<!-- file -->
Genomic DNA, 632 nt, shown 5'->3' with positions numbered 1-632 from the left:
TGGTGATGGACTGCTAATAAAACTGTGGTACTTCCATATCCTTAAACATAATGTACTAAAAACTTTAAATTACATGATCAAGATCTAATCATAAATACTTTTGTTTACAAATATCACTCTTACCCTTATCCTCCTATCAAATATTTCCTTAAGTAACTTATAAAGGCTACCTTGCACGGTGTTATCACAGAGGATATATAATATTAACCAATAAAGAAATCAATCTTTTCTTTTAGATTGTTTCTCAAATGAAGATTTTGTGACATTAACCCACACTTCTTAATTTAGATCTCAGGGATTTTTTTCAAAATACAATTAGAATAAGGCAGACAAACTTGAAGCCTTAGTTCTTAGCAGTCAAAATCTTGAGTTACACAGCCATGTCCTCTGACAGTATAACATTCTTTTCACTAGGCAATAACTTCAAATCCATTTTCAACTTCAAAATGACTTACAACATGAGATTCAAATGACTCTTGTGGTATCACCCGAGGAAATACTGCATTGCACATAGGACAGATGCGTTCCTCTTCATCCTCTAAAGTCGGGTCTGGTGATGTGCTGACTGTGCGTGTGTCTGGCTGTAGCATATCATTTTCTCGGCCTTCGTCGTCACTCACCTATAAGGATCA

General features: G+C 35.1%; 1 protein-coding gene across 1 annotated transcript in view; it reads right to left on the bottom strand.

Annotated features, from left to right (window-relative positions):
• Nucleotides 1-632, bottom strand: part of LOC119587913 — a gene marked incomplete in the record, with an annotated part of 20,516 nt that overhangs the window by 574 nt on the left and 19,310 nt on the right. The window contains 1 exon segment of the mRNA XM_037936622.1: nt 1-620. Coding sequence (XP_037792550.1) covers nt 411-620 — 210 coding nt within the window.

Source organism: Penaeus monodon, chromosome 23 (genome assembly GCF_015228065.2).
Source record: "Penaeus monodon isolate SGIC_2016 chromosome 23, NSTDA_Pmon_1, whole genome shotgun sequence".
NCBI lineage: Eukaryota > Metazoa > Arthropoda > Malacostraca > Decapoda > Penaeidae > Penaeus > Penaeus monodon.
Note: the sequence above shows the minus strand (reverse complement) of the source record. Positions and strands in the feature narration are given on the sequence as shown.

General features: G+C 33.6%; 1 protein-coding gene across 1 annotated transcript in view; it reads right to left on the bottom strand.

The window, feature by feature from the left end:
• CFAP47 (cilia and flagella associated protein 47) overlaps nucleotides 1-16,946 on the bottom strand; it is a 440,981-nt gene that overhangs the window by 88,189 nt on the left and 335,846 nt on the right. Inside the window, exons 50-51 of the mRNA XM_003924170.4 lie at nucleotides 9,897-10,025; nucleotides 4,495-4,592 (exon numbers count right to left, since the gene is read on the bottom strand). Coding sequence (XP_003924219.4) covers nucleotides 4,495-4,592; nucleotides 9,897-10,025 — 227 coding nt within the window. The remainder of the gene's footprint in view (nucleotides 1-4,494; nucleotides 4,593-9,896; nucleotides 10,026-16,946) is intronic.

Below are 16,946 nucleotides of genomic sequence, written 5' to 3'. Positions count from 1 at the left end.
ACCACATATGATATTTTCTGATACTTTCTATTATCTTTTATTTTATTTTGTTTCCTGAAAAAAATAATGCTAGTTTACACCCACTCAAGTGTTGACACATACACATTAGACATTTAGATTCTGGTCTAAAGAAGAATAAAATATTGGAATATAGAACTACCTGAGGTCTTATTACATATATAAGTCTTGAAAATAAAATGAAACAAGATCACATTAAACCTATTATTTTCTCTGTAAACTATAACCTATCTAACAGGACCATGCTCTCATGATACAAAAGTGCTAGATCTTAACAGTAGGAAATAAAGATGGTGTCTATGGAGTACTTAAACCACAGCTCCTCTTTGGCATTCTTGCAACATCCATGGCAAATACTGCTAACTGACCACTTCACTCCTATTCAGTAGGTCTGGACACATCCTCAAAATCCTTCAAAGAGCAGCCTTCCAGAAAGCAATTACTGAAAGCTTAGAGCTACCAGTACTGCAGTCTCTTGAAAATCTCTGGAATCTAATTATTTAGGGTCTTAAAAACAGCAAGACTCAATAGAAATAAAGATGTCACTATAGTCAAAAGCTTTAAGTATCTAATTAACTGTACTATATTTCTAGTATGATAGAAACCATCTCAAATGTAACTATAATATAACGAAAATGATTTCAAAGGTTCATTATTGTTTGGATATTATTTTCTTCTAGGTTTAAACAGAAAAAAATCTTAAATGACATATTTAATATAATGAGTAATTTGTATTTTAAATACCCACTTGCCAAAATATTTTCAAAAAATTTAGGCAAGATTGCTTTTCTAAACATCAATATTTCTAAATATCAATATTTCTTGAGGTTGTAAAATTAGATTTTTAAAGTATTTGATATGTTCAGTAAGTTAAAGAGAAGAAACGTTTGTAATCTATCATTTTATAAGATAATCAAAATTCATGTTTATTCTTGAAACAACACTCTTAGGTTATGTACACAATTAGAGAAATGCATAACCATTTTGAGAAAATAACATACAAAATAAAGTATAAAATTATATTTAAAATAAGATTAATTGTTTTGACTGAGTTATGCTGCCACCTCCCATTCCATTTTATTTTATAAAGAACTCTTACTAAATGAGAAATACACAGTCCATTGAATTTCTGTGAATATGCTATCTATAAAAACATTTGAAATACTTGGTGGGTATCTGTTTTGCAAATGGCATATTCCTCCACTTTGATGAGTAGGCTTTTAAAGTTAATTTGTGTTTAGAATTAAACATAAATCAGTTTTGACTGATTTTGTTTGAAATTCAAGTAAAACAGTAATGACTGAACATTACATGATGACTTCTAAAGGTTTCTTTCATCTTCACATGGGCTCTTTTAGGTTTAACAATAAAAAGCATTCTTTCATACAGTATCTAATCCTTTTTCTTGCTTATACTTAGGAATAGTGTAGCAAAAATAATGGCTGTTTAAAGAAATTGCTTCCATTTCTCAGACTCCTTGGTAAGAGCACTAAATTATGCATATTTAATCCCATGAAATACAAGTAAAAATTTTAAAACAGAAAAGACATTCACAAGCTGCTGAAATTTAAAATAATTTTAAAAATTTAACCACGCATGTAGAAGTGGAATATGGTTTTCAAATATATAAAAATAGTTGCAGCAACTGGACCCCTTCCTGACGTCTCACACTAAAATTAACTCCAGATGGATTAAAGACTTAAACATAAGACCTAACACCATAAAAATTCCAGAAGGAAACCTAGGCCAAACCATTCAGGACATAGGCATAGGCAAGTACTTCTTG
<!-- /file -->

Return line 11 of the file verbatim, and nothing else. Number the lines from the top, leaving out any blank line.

The window, feature by feature from the left end: